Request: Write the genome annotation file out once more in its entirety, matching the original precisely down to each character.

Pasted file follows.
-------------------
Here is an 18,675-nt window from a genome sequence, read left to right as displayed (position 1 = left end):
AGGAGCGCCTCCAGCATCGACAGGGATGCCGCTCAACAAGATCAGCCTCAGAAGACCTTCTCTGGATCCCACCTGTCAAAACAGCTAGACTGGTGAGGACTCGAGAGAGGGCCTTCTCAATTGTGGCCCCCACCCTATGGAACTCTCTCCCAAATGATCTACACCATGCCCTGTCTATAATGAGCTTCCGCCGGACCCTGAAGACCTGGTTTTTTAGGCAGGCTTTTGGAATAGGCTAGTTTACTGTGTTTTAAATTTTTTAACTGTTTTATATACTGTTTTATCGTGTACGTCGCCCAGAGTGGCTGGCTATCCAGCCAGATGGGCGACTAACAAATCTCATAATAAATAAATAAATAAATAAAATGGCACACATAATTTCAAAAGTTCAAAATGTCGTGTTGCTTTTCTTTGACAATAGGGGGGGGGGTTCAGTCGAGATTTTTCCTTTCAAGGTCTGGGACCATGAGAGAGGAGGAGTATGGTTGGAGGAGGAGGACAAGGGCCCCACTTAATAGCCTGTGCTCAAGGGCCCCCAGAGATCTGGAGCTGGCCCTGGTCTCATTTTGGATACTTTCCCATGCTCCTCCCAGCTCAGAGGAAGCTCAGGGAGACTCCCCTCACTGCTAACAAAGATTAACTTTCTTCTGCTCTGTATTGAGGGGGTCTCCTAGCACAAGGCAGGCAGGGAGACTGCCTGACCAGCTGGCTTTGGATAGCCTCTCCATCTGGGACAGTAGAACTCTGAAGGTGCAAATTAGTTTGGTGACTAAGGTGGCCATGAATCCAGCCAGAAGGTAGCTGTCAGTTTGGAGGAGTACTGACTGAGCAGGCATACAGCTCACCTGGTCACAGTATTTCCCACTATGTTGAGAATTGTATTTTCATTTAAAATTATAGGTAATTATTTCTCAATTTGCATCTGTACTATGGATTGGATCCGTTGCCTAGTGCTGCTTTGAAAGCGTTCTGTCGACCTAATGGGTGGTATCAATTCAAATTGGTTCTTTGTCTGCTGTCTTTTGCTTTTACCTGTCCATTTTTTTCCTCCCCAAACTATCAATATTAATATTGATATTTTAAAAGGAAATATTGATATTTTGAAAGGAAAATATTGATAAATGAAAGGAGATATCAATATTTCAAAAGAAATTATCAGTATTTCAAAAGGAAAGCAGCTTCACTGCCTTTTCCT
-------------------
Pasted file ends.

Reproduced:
Here is an 18,675-nt window from a genome sequence, read left to right as displayed (position 1 = left end):
AGGAGCGCCTCCAGCATCGACAGGGATGCCGCTCAACAAGATCAGCCTCAGAAGACCTTCTCTGGATCCCACCTGTCAAAACAGCTAGACTGGTGAGGACTCGAGAGAGGGCCTTCTCAATTGTGGCCCCCACCCTATGGAACTCTCTCCCAAATGATCTACACCATGCCCTGTCTATAATGAGCTTCCGCCGGACCCTGAAGACCTGGTTTTTTAGGCAGGCTTTTGGAATAGGCTAGTTTACTGTGTTTTAAATTTTTTAACTGTTTTATATACTGTTTTATCGTGTACGTCGCCCAGAGTGGCTGGCTATCCAGCCAGATGGGCGACTAACAAATCTCATAATAAATAAATAAATAAATAAAATGGCACACATAATTTCAAAAGTTCAAAATGTCGTGTTGCTTTTCTTTGACAATAGGGGGGGGGGTTCAGTCGAGATTTTTCCTTTCAAGGTCTGGGACCATGAGAGAGGAGGAGTATGGTTGGAGGAGGAGGACAAGGGCCCCACTTAATAGCCTGTGCTCAAGGGCCCCCAGAGATCTGGAGCTGGCCCTGGTCTCATTTTGGATACTTTCCCATGCTCCTCCCAGCTCAGAGGAAGCTCAGGGAGACTCCCCTCACTGCTAACAAAGATTAACTTTCTTCTGCTCTGTATTGAGGGGGTCTCCTAGCACAAGGCAGGCAGGGAGACTGCCTGACCAGCTGGCTTTGGATAGCCTCTCCATCTGGGACAGTAGAACTCTGAAGGTGCAAATTAGTTTGGTGACTAAGGTGGCCATGAATCCAGCCAGAAGGTAGCTGTCAGTTTGGAGGAGTACTGACTGAGCAGGCATACAGCTCACCTGGTCACAGTATTTCCCACTATGTTGAGAATTGTATTTTCATTTAAAATTATAGGTAATTATTTCTCAATTTGCATCTGTACTATGGATTGGATCCGTTGCCTAGTGCTGCTTTGAAAGCGTTCTGTCGACCTAATGGGTGGTATCAATTCAAATTGGTTCTTTGTCTGCTGTCTTTTGCTTTTACCTGTCCATTTTTTTCCTCCCCAAACTATCAATATTAATATTGATATTTTAAAAGGAAATATTGATATTTTGAAAGGAAAATATTGATAAATGAAAGGAGATATCAATATTTCAAAAGAAATTATCAGTATTTCAAAAGGAAAGCAGCTTCACTGCCTTTTCCT